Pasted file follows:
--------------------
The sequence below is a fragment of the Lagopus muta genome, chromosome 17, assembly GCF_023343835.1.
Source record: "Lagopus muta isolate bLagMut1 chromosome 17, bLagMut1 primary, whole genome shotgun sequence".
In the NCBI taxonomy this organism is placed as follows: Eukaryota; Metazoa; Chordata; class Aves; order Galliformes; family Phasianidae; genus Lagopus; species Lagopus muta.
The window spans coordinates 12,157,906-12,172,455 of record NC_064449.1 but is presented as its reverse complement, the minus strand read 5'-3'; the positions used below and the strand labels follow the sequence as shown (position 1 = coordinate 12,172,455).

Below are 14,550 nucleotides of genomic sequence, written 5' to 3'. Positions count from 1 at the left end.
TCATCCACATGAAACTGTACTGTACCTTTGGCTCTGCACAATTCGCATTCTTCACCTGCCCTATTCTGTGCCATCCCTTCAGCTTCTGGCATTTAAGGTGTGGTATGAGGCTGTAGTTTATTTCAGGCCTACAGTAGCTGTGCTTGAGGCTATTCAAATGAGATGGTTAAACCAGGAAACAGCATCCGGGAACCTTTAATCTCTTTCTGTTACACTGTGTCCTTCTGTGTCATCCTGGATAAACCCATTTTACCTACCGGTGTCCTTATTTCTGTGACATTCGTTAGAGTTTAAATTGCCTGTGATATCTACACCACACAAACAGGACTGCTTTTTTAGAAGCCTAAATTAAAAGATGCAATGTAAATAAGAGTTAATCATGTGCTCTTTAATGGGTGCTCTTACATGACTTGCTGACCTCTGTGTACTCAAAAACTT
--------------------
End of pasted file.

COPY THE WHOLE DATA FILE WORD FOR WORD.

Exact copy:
The sequence below is a fragment of the Lagopus muta genome, chromosome 17, assembly GCF_023343835.1.
Source record: "Lagopus muta isolate bLagMut1 chromosome 17, bLagMut1 primary, whole genome shotgun sequence".
In the NCBI taxonomy this organism is placed as follows: Eukaryota; Metazoa; Chordata; class Aves; order Galliformes; family Phasianidae; genus Lagopus; species Lagopus muta.
The window spans coordinates 12,157,906-12,172,455 of record NC_064449.1 but is presented as its reverse complement, the minus strand read 5'-3'; the positions used below and the strand labels follow the sequence as shown (position 1 = coordinate 12,172,455).

Below are 14,550 nucleotides of genomic sequence, written 5' to 3'. Positions count from 1 at the left end.
TCATCCACATGAAACTGTACTGTACCTTTGGCTCTGCACAATTCGCATTCTTCACCTGCCCTATTCTGTGCCATCCCTTCAGCTTCTGGCATTTAAGGTGTGGTATGAGGCTGTAGTTTATTTCAGGCCTACAGTAGCTGTGCTTGAGGCTATTCAAATGAGATGGTTAAACCAGGAAACAGCATCCGGGAACCTTTAATCTCTTTCTGTTACACTGTGTCCTTCTGTGTCATCCTGGATAAACCCATTTTACCTACCGGTGTCCTTATTTCTGTGACATTCGTTAGAGTTTAAATTGCCTGTGATATCTACACCACACAAACAGGACTGCTTTTTTAGAAGCCTAAATTAAAAGATGCAATGTAAATAAGAGTTAATCATGTGCTCTTTAATGGGTGCTCTTACATGACTTGCTGACCTCTGTGTACTCAAAAACTT